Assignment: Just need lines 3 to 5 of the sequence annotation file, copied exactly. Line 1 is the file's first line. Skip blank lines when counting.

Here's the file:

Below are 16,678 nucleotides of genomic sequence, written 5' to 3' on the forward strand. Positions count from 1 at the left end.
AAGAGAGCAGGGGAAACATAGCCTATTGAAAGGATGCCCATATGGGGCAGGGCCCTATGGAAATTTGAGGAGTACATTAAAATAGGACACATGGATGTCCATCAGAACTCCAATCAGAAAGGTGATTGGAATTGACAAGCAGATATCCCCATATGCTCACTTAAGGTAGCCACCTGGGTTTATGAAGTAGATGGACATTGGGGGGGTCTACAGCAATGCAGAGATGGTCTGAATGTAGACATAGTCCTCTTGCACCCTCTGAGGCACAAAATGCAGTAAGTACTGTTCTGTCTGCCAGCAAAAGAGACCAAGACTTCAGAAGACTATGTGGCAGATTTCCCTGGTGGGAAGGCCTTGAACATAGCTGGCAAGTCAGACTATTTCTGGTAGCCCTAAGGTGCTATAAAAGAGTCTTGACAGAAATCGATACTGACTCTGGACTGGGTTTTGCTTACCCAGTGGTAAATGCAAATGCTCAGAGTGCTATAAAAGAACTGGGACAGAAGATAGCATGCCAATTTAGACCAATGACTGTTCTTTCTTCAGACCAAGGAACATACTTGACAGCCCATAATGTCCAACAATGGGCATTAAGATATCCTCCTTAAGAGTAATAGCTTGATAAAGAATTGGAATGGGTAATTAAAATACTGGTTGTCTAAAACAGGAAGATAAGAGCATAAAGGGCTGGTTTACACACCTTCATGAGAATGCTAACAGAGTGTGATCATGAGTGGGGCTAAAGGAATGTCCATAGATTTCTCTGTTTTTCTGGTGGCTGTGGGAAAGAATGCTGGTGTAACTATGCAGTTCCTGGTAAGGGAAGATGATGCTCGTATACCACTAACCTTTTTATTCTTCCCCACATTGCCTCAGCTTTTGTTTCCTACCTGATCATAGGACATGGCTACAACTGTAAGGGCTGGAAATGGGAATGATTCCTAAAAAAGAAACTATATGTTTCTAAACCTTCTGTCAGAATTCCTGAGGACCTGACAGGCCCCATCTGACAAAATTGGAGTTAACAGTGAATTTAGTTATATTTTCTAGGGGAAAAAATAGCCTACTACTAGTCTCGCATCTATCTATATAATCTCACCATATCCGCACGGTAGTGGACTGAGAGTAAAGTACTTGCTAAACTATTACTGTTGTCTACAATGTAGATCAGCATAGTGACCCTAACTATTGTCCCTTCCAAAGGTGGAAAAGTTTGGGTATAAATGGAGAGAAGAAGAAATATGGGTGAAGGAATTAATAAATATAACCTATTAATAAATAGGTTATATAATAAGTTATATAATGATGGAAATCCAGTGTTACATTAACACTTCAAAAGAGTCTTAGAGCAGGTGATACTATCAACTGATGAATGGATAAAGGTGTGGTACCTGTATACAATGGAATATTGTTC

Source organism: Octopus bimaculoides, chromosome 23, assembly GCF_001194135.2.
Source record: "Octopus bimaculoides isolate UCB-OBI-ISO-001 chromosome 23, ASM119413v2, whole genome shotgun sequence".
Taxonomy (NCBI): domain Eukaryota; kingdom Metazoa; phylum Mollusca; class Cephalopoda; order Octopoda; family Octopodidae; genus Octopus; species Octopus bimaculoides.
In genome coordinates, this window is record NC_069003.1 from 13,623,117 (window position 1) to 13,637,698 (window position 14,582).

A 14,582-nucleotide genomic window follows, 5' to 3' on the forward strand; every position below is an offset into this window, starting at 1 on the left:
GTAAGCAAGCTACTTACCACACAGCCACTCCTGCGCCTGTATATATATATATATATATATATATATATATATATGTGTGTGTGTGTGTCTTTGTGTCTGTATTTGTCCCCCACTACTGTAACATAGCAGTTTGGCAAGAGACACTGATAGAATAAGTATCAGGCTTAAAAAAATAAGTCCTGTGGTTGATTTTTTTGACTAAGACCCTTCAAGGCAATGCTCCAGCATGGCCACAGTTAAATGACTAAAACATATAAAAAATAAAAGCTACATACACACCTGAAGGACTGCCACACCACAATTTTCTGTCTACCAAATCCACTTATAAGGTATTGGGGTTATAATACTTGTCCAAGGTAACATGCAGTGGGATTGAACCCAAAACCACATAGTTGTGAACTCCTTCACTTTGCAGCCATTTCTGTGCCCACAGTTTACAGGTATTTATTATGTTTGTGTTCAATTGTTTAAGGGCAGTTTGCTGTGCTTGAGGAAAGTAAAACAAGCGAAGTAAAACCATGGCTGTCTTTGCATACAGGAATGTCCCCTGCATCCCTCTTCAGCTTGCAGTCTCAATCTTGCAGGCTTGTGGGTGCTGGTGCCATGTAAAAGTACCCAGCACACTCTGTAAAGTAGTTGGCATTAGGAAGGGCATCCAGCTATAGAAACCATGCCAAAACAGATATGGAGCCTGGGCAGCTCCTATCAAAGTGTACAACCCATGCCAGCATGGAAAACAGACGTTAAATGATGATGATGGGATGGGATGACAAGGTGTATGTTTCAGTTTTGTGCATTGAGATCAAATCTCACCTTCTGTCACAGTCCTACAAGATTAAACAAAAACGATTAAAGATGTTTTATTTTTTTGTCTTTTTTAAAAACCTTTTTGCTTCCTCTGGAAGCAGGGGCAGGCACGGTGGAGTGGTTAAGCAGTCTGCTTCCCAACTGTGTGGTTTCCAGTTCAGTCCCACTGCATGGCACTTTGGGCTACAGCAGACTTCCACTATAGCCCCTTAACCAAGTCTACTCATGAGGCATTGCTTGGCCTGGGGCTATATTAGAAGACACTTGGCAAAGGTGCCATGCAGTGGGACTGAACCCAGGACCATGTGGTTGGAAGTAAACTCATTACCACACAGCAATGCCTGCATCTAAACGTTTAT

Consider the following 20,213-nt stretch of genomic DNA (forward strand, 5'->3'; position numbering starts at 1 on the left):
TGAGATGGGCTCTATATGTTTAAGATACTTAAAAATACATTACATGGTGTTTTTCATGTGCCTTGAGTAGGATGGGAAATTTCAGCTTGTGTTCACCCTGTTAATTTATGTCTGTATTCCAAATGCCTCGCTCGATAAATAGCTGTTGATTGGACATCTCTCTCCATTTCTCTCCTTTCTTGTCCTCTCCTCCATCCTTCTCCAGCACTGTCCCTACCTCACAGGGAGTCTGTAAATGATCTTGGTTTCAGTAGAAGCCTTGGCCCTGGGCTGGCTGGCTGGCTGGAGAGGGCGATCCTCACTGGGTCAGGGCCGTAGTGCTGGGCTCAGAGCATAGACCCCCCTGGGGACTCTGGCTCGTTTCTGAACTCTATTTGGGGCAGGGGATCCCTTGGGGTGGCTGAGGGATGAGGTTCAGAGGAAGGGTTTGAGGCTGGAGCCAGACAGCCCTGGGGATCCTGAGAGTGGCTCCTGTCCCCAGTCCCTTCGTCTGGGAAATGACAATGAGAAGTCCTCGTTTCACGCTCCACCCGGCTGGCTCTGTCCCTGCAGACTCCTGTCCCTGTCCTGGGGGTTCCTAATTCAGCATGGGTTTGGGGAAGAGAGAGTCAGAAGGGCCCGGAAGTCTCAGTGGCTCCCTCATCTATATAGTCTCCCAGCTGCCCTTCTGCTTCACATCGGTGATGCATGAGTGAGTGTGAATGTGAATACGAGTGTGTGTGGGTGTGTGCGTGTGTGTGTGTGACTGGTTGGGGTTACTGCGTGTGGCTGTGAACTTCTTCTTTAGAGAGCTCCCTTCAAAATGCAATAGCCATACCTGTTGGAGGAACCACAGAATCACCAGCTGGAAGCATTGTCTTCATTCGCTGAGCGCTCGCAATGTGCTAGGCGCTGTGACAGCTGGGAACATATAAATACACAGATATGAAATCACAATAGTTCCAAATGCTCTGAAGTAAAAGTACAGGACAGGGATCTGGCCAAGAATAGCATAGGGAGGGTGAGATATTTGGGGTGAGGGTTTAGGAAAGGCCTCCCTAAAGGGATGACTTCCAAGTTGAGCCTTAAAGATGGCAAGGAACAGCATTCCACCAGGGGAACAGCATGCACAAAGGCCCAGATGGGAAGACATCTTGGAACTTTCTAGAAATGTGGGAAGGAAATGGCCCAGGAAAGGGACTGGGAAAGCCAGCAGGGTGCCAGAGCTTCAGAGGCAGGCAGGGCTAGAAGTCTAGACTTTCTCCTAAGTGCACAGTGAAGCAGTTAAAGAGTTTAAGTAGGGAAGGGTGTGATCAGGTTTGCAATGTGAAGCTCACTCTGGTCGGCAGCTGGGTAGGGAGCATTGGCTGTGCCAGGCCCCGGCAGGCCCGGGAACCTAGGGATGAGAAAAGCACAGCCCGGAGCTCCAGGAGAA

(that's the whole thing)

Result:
Source organism: Octopus bimaculoides, chromosome 23, assembly GCF_001194135.2.
Source record: "Octopus bimaculoides isolate UCB-OBI-ISO-001 chromosome 23, ASM119413v2, whole genome shotgun sequence".
Taxonomy (NCBI): domain Eukaryota; kingdom Metazoa; phylum Mollusca; class Cephalopoda; order Octopoda; family Octopodidae; genus Octopus; species Octopus bimaculoides.